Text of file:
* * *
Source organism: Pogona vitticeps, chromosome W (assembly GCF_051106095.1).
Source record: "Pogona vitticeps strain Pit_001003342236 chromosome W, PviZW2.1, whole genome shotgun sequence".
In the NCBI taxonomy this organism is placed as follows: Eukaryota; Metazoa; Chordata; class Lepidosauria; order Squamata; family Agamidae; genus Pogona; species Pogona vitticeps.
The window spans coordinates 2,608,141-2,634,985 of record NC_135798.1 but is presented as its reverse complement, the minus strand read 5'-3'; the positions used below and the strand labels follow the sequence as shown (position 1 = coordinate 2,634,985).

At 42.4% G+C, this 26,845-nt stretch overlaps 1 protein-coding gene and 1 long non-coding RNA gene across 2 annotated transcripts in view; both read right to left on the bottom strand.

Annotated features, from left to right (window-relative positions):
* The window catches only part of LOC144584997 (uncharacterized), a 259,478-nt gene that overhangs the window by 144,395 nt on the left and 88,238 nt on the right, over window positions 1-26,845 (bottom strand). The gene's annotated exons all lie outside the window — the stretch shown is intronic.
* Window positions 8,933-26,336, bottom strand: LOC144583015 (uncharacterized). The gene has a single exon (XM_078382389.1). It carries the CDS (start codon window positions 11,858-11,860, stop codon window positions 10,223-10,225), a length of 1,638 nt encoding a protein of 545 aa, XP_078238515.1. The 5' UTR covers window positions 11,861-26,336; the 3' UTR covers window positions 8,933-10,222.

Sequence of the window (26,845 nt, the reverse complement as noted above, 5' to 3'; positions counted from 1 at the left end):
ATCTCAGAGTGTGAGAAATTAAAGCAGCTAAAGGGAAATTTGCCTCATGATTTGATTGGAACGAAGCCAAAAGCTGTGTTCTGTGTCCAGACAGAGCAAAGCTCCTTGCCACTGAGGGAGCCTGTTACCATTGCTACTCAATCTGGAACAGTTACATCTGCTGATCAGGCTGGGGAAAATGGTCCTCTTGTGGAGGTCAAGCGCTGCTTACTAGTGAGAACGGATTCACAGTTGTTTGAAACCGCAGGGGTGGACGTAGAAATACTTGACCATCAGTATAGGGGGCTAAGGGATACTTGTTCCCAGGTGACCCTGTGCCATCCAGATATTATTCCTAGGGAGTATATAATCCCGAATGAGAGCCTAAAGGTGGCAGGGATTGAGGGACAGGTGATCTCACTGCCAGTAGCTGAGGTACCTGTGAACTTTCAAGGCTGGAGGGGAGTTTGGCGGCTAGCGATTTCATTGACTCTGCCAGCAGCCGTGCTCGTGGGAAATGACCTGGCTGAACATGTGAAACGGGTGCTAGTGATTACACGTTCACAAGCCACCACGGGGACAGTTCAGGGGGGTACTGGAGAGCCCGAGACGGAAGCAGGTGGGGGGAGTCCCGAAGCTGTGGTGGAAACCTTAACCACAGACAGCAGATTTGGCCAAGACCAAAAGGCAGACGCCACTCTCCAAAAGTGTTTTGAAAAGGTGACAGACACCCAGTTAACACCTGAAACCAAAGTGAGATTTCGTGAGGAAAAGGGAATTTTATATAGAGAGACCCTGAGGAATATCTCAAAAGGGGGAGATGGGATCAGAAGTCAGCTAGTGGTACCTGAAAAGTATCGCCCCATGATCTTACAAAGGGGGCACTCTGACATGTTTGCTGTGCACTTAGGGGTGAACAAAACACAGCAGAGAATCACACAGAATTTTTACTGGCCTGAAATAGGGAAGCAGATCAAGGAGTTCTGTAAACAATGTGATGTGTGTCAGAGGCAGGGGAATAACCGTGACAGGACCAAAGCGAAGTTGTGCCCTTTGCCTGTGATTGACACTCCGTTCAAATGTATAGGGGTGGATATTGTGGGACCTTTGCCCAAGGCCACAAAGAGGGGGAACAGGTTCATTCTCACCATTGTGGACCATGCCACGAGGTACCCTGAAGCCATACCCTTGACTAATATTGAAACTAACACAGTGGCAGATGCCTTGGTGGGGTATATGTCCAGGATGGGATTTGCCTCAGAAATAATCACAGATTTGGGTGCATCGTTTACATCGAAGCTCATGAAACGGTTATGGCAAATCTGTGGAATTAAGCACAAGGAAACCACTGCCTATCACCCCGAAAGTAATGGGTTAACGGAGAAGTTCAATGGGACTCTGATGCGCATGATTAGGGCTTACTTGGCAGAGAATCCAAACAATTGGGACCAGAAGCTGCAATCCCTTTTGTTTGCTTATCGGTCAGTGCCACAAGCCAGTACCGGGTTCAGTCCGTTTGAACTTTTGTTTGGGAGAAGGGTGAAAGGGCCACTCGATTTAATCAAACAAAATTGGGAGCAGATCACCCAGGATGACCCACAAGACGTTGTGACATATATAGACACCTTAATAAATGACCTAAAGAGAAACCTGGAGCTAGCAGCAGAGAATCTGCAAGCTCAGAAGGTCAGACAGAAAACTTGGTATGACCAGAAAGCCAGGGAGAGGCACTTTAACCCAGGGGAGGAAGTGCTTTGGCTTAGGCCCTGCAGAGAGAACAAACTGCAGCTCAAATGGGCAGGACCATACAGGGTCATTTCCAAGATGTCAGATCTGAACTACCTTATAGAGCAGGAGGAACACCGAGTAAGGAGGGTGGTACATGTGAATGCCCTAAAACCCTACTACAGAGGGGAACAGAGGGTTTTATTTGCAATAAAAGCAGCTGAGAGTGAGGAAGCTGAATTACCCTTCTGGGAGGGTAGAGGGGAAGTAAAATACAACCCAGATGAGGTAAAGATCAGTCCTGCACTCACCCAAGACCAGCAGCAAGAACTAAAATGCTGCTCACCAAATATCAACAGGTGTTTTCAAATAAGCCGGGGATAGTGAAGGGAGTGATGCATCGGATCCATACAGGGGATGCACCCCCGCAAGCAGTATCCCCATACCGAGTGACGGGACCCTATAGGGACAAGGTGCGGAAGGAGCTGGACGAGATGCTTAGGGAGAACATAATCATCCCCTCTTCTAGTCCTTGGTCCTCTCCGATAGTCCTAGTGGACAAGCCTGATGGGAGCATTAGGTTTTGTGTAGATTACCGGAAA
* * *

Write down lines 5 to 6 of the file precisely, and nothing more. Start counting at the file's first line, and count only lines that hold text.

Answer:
At 42.4% G+C, this 26,845-nt stretch overlaps 1 protein-coding gene and 1 long non-coding RNA gene across 2 annotated transcripts in view; both read right to left on the bottom strand.

Annotated features, from left to right (window-relative positions):